Operation Camilla

By: Tabitha Ormiston-Smith

First and foremost, of course, he would need a computer expert. The degree of computer skill necessary to this project was, he knew, far beyond him. He knew where to get one, though. His nephew, Josh, had graduated from RMIT last year, and was now working at PCs R Us, just three doors down from the Commercial Club. With the right cover story, he might not even need to pay him.

That would take a bit of thought, though. Josh was a smart boy, very smart, and it would take something special to get him to work free. Something idealistic, he thought. All these young kids were all about saving the planet, and all that goody-goody rubbish. But at the same time it had to be cool. That was what young people cared about. Being cool. He gazed around his messy, cluttered office, looking for inspiration. His eye fell on the paperback he was reading. Ah yes, now he had it. That would get him. He reached for the telephone.


Ben leaned back in his chair, letting out a sigh of satisfaction. “Ahhhh. Best thing I ever did, moving in here. You keep this up, you minx, I’m gonna have to spend every night in the gym.”

Tammy eyed him fondly. He certainly could eat for England. How nice it was to have someone demanding third helpings every night. Ben’s uncritical appetite made her feel like Nigella Lawson. “I don’t think you’re putting on weight, Ben. You look great to me.”

They enjoyed a sappy moment. Then Tammy rose to start on the dishes. “Haven’t you got packing to do?”

“Shit, yeah.” He leaped up. “Nearly forgot. Shit, three whole weeks. I’m going to miss you, Tam. And your cooking. And you, you little scoundrel.” He bent to lift Tom to his shoulder. “You won’t forget to worm him, will you, Tammy? It’s due on Friday.”

“No, Ben, I won’t forget to worm him. And I won’t forget to feed him. And I won’t forget to give him cuddles. Go on, get out of here.” She flicked the dish towel at him as he exited the kitchen, Tom draped around his neck like a black fur scarf.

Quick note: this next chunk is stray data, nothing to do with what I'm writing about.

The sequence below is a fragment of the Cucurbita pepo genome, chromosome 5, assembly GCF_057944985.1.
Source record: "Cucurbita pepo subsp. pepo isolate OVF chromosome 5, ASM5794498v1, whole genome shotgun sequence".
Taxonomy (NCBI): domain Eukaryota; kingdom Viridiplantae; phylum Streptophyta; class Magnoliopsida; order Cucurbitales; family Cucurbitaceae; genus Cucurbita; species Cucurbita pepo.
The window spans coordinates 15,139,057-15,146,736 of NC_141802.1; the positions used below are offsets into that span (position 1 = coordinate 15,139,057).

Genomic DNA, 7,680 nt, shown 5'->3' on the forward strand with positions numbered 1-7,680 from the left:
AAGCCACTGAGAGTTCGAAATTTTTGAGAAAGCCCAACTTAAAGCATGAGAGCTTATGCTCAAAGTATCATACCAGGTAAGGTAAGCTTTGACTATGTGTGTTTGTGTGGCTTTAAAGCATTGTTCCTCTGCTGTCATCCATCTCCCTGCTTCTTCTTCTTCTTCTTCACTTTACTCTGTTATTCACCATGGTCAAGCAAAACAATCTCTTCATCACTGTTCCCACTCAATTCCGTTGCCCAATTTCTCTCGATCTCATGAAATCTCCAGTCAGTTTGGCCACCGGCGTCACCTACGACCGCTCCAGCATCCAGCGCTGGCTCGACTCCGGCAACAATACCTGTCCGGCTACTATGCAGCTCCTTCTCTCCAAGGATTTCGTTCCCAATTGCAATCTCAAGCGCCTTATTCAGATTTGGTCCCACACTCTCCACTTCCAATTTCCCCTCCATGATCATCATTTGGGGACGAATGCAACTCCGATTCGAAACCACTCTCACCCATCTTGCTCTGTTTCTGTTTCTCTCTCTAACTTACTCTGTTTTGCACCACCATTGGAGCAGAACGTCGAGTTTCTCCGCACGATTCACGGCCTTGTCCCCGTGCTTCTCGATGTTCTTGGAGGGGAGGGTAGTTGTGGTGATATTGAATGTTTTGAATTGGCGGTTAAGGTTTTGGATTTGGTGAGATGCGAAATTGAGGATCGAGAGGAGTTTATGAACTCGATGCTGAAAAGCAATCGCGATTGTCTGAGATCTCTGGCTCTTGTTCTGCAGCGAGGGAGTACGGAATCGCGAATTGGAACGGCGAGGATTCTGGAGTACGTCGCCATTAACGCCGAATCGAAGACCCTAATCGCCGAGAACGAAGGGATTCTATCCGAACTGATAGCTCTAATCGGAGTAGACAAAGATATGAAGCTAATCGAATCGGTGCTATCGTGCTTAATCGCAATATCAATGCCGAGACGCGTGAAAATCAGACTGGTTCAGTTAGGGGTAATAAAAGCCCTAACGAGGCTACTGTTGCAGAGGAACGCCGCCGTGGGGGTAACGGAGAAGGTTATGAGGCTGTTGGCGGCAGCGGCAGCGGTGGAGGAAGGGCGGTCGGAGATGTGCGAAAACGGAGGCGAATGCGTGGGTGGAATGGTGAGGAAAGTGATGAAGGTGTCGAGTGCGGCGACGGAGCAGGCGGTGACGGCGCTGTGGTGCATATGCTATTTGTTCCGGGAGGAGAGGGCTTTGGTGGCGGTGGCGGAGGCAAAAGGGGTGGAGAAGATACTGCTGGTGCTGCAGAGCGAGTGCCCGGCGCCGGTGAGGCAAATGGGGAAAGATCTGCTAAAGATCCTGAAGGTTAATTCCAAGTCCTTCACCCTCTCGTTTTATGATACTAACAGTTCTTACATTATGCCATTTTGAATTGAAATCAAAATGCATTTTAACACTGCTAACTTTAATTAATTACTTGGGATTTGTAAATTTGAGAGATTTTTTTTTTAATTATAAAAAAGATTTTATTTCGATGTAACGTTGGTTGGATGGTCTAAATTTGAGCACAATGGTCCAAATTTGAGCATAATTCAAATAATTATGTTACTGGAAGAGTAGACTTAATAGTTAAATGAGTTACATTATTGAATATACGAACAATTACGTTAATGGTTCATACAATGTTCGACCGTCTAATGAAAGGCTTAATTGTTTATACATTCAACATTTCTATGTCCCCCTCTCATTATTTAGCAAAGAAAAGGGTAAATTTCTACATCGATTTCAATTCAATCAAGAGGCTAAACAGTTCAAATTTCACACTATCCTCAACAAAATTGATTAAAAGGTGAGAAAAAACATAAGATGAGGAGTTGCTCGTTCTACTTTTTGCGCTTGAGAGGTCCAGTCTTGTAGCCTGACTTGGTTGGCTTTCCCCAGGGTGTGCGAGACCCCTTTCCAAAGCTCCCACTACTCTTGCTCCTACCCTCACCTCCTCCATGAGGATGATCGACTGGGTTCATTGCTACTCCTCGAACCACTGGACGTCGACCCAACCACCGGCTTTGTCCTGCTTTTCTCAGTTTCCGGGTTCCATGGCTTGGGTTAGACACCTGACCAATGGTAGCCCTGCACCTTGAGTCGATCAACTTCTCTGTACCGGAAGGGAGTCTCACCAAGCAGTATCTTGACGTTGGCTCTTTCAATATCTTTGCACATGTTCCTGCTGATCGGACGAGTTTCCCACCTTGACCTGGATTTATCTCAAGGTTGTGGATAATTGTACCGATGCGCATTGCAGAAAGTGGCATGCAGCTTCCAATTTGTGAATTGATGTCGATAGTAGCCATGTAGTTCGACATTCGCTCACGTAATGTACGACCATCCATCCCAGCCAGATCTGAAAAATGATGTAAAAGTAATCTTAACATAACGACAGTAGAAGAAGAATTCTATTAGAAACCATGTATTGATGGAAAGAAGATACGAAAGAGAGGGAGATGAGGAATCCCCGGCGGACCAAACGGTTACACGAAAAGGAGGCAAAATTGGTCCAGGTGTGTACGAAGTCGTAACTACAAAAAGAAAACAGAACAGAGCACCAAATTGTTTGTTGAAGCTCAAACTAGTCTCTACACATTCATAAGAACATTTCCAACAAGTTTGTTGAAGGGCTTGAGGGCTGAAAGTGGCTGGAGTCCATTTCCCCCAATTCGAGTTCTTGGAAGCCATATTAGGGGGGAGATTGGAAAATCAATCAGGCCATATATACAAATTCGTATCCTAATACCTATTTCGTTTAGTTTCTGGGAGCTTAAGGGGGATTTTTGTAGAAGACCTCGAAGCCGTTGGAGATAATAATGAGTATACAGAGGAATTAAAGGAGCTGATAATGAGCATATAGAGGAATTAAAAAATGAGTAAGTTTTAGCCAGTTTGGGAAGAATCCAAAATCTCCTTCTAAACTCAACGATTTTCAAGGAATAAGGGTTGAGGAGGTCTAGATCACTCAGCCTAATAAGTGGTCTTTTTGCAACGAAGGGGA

“… a matter of national security.”

Josh regarded his uncle sceptically. “Seems odd they don’t have their own computer people, though. I mean, a big organisation like Asio.”

Blackman tapped the side of his nose. “It’s a black op, Josh. Full freedom, but no support. I’m on my own with this. And I need the help of someone I can trust. I need your help, Josh. For the children,” he finished, with a significant look.

“Children? What children?”

Damn, he’d laid it on too thick. “Figure of speech, mate. I mean the security of our nation, and the country our children are going to inherit, see what I mean?”

“Alright, Uncle Don. What was it you wanted me to do?”

“I need you to hack into a website. This website.” He passed over a slip of paper. “I want to know everyone they have dealings with.”

Josh stared at the paper. “Uncle Don, I know this site. It’s a dating agency.”

“Ostensibly. Huh? Huh?” He waggled his eyebrows in what he hoped was a meaningful way.

“I want to know everyone who’s on their list, and the codenames they’re using. If you can get copies of their communications in and out, that would be ideal.”

“But Uncle Don, a dating agency?”

“Think about it, Josh. Communications going in and out all the time. People using code names. Meetings being arranged. Think about it. We want to know where and when those meetings are taking place.”

He had him now. The kid’s eyes were shining.

“Can you do it, Josh? Remember, no risks. I may risk my own life for my country, but yours is not on the table.”

“Let me see what I can do, ’kay?”

“And no talking about it on the phone. If you see me anywhere but here, don’t say anything. This room’s been swept for bugs, but…”

Josh nodded. “Say no more, Uncle Don. My lips are sealed.” He made a zipping gesture across his mouth.

“We’ll meet back here in, say, a week. If anyone asks, I was having some trouble with my computer. Everyone knows I’m a technophobe. It’s useful for them to know that, if you know what I mean.”

“Geez. Do you have, like, a Batcave under here?”